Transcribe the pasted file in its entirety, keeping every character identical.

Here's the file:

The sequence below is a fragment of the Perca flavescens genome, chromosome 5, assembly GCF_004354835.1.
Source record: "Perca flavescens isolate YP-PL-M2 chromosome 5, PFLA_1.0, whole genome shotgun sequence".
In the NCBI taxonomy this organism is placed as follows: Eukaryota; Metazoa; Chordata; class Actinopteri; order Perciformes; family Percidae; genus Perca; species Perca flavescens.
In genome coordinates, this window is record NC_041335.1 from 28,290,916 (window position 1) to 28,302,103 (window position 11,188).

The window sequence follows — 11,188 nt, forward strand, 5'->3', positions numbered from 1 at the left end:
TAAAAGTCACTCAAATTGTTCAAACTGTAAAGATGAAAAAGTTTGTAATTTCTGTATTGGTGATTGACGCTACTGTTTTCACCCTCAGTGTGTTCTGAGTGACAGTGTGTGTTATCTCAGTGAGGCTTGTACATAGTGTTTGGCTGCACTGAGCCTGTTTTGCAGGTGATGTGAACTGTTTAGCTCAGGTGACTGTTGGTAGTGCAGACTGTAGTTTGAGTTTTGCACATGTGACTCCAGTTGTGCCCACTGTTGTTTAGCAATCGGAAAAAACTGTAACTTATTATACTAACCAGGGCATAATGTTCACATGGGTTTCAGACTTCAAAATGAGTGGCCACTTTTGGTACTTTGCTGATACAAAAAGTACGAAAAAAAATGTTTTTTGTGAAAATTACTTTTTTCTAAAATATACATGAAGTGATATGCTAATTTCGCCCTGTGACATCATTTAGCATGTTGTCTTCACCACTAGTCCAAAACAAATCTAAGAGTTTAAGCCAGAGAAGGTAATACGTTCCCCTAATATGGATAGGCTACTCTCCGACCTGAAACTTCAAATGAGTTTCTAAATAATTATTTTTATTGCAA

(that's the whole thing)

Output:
The sequence below is a fragment of the Perca flavescens genome, chromosome 5, assembly GCF_004354835.1.
Source record: "Perca flavescens isolate YP-PL-M2 chromosome 5, PFLA_1.0, whole genome shotgun sequence".
In the NCBI taxonomy this organism is placed as follows: Eukaryota; Metazoa; Chordata; class Actinopteri; order Perciformes; family Percidae; genus Perca; species Perca flavescens.
In genome coordinates, this window is record NC_041335.1 from 28,290,916 (window position 1) to 28,302,103 (window position 11,188).

The window sequence follows — 11,188 nt, forward strand, 5'->3', positions numbered from 1 at the left end:
TAAAAGTCACTCAAATTGTTCAAACTGTAAAGATGAAAAAGTTTGTAATTTCTGTATTGGTGATTGACGCTACTGTTTTCACCCTCAGTGTGTTCTGAGTGACAGTGTGTGTTATCTCAGTGAGGCTTGTACATAGTGTTTGGCTGCACTGAGCCTGTTTTGCAGGTGATGTGAACTGTTTAGCTCAGGTGACTGTTGGTAGTGCAGACTGTAGTTTGAGTTTTGCACATGTGACTCCAGTTGTGCCCACTGTTGTTTAGCAATCGGAAAAAACTGTAACTTATTATACTAACCAGGGCATAATGTTCACATGGGTTTCAGACTTCAAAATGAGTGGCCACTTTTGGTACTTTGCTGATACAAAAAGTACGAAAAAAAATGTTTTTTGTGAAAATTACTTTTTTCTAAAATATACATGAAGTGATATGCTAATTTCGCCCTGTGACATCATTTAGCATGTTGTCTTCACCACTAGTCCAAAACAAATCTAAGAGTTTAAGCCAGAGAAGGTAATACGTTCCCCTAATATGGATAGGCTACTCTCCGACCTGAAACTTCAAATGAGTTTCTAAATAATTATTTTTATTGCAA